How can people who are both blind and deaf communicate? What makes
Woody Allen funny? Is it normal to hear colors and see sounds? If questions like these have puzzled you, this book of essays on the nature of language will quench your curiosity.
Language pervades every aspect of life. It is essential to everyone everywhere - from politicians to poets, philosophers to pharmacists - yet linguistics is often forbidding. This collection of short, accessible essays changes that. Language, Bananas, and Bonobos presents a series of engaging reflections on concerns such as our knowledge and use of language, political correctness, and the linguistic abilities of chimpanzees. In doing so, the volume provides new insights into this subject of universal interest.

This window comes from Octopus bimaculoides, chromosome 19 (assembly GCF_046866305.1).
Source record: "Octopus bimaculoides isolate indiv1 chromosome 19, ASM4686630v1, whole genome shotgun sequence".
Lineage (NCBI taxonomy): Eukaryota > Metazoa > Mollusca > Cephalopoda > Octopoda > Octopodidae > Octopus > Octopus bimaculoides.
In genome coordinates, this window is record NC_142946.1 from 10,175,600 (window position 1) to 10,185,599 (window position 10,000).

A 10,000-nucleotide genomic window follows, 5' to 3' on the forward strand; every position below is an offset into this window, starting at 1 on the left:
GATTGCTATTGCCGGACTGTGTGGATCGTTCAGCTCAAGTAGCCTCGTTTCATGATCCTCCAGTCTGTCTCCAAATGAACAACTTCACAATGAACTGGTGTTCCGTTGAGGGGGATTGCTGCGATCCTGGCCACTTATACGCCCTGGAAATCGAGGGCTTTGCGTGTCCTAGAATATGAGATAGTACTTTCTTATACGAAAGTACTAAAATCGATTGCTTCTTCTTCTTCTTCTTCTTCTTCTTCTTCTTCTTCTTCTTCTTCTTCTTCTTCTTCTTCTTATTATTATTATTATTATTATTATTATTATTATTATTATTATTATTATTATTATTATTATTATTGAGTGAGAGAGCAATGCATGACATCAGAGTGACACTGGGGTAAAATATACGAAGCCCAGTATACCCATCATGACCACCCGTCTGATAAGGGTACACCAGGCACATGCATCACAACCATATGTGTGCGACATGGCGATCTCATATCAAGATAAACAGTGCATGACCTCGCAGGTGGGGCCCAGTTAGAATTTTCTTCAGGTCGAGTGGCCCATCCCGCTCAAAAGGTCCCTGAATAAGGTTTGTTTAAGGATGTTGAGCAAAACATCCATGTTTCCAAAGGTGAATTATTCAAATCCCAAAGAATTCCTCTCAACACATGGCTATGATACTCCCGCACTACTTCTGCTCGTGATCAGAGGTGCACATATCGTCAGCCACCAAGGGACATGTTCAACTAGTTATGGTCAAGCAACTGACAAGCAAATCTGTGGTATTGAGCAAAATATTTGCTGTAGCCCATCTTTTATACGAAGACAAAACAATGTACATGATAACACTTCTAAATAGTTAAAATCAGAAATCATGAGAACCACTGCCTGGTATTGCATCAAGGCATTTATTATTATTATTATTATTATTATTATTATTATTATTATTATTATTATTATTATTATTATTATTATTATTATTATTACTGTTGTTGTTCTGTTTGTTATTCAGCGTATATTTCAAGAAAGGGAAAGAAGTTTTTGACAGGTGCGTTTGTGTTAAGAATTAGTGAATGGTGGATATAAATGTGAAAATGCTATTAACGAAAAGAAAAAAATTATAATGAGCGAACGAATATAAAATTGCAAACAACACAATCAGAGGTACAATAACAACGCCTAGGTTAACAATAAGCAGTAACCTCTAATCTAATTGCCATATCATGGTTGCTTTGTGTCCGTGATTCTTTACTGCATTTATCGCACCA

1. How to be the Center of the Universe.
Part I: Problems:
3. Putting a Banana in Your Ear.
4. A Fragment of Genius.
5. Colourful Language.
6. The Structure of Noise.
Part II: Puzzles:
10. Acquired Whining.
12. The Golem.
Part III: Polemics:
15. Whales, Sunflowers and the Evolution of Language.
16. Jackdaws, Sex and Language Acquisition.
17. Does Chomsky Exist?
18. Relentless Jollity, Inexorable Logic and the Nature of Mind.
19. Structural Eccentricities.
20. The Velarity of Linguists.